5 Matching Annotations
  1. May 2016
  2. annotatingausten.sfsuenglishdh.net annotatingausten.sfsuenglishdh.net
    1. she could not write sonnets, she brought herself to read them; and though there seemed no chance of her throwing a whole party into raptures by a prelude on the pianoforte, of her own composition, she could listen to other people’s performance with very little fatigue. Her greatest deficiency was in the pencil — she had no notion of drawing

      This description of Catherine sounds similar to the description given in Pride and Prejudice of Elizabeth Bennett, who also has no great talent on the pianoforte or with a pencil. Austen consistently portrays the heroines of her novels in contrast to the women in the novels famous during her own life. These characteristics as mentioned in the Broadview edition of "Northanger Abbey" in appendix C.3 included musical accomplishments, artistic skills, and care for small creatures.

  3. Apr 2016
  4. annotatingausten.sfsuenglishdh.net annotatingausten.sfsuenglishdh.net
    1. I cannot approve of it. Let us leave it to the reviewers to abuse such effusions of fancy at their leisure, and over every new novel to talk in threadbare strains of the trash with which the press now groans.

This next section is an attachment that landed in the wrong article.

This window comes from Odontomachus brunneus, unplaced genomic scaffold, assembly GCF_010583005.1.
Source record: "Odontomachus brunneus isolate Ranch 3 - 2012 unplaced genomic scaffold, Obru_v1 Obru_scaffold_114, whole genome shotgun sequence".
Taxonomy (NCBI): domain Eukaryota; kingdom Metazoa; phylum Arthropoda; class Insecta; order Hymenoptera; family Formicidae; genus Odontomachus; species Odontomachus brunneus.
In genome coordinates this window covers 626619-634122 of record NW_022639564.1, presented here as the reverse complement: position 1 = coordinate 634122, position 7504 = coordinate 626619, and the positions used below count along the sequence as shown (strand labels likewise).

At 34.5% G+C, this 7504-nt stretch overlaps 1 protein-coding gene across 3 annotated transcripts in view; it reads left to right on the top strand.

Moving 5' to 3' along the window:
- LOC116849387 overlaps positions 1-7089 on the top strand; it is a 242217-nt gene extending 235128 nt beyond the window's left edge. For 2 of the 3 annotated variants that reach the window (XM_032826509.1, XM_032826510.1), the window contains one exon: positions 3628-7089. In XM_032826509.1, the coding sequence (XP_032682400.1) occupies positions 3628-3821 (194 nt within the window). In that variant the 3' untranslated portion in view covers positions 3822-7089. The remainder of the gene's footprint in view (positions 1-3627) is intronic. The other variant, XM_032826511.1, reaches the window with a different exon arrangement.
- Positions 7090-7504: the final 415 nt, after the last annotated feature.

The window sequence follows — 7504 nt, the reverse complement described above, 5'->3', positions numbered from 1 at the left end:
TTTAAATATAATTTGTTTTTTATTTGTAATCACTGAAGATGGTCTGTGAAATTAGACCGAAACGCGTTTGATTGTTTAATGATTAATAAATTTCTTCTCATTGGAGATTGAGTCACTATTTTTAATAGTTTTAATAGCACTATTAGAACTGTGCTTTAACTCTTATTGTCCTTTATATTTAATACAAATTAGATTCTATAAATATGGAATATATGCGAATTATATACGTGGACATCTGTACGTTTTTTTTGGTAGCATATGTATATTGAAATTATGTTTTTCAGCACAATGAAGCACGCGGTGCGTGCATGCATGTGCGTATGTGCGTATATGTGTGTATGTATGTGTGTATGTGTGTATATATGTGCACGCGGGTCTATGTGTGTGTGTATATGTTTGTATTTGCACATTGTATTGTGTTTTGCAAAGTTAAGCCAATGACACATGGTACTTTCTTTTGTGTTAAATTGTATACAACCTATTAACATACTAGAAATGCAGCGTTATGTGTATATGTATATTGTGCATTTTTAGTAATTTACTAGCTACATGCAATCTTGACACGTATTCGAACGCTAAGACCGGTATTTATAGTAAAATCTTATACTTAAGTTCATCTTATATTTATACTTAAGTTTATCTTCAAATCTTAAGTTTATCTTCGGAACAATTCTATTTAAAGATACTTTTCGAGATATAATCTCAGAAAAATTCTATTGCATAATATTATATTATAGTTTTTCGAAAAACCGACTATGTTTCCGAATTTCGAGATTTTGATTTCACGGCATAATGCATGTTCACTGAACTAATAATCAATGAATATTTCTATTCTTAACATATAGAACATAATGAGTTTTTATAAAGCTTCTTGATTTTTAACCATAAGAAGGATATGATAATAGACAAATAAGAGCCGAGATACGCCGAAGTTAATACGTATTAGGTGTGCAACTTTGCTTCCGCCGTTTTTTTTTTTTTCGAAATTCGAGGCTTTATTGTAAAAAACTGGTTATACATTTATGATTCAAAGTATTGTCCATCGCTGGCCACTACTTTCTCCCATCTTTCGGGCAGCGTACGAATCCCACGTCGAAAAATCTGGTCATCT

The end of chapter 5 introduces a break from the novel in the form of a short essay on the value of novels. Given the additional mockery in this novel of the traditional fiction being written at that time, the narrator can be seen as the voice of Jane Austen herself.

    2. Yet he had not mentioned that his stay would be so short!

      This is an example of a style of writing that Jane Austen was known to perfect through her writing and which she is quite famous for called free indirect discourse. This is when the narrator slips into the mind of the character momentarily and reveals thoughts that a third person narrator would have never been privileged to, but without using third person pronouns like "he" or "she."

    3. They called each other by their Christian name

      This refers to their name given at birth, so Catherine and Isabel. Referring to someone by their Christian name portrayed extreme comfortability and familiarity. The prefix Mr., Mrs., and Miss were examples of comfortable terms of address when speaking of or with someone, and only selective characters throughout Jane Austen's novels are seen breaking this acceptable social norm (Susannah Fullerton, "What's in a Name?")

    4. divine service

      Although religion was a daily ritual in the life of Jane Austen, with her father being a clergyman, it is never a focus and sometimes scarcely even mentioned in her novels. Austen has actually composed several sermons and prayers, but the lack of religion in her novels suggests that it was considered a more private affair.